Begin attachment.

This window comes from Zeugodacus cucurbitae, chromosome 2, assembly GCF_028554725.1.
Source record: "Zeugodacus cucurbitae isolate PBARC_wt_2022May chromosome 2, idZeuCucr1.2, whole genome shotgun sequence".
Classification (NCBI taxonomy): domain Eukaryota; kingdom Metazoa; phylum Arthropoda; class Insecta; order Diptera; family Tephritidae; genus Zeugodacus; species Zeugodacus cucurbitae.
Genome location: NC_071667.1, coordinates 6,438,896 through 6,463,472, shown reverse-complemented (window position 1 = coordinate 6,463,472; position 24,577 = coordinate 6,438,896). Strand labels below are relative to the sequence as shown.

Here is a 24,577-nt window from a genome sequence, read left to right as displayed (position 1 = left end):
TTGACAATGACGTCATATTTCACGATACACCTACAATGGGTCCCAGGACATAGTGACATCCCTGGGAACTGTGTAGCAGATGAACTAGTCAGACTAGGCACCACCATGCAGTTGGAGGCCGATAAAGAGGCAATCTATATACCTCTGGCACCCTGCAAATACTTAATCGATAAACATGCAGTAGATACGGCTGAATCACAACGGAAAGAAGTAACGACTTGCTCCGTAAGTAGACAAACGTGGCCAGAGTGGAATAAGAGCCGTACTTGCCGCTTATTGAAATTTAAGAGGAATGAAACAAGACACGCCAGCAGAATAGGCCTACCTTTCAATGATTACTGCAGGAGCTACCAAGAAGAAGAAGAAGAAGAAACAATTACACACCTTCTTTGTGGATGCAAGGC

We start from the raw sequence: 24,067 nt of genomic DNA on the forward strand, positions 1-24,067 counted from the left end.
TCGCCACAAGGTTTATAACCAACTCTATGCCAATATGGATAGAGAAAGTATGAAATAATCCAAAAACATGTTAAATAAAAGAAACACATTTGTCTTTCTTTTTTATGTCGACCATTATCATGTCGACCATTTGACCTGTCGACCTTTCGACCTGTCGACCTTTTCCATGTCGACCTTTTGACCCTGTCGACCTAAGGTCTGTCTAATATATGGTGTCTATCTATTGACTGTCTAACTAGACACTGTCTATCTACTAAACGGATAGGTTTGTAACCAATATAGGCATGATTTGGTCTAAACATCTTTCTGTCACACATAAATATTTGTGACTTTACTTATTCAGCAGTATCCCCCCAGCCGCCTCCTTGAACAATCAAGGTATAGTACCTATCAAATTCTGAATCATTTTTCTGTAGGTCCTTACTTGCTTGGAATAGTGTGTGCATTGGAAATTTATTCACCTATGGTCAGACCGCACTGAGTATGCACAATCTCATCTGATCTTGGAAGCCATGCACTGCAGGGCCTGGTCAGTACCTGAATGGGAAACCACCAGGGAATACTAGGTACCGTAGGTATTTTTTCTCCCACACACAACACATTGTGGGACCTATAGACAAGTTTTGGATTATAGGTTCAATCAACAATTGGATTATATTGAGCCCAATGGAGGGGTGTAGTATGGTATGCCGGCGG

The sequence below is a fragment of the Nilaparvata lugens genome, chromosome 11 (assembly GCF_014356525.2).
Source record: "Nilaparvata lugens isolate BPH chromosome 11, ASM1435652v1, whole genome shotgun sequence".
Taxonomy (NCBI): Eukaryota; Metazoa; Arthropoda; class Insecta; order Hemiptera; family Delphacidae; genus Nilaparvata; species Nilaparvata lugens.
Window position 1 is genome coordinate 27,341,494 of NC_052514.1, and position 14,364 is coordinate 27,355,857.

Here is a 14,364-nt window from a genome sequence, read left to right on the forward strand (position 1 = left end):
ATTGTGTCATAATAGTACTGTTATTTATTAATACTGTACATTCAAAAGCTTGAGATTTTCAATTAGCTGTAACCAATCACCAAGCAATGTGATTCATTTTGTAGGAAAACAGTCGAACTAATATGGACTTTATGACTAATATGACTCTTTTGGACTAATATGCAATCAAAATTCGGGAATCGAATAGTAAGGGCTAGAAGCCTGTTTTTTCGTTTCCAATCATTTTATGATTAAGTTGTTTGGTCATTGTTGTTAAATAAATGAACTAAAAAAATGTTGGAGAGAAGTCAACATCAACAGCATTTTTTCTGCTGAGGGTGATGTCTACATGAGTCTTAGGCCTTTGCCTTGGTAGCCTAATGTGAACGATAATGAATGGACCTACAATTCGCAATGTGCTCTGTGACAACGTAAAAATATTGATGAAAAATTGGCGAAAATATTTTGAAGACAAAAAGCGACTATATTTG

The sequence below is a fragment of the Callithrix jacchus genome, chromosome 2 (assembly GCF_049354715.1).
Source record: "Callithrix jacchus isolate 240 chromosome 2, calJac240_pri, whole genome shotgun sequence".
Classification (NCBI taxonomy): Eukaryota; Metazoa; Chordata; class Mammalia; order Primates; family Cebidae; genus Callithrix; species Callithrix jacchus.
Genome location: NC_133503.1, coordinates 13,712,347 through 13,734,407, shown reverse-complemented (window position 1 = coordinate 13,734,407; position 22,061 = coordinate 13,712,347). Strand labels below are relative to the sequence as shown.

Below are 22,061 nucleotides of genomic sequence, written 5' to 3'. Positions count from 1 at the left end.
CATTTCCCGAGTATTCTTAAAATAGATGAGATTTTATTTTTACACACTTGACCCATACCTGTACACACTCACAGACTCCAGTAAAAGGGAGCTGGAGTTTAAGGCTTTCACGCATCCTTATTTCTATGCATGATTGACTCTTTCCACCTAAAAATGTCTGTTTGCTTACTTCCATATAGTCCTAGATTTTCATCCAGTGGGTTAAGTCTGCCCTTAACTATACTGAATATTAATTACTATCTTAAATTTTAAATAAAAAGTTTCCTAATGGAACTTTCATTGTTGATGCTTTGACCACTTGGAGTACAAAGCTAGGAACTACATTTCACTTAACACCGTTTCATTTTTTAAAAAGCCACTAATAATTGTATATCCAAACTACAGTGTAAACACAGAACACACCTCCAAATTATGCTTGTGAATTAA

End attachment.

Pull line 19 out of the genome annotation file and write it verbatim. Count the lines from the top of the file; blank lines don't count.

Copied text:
Below are 22,061 nucleotides of genomic sequence, written 5' to 3'. Positions count from 1 at the left end.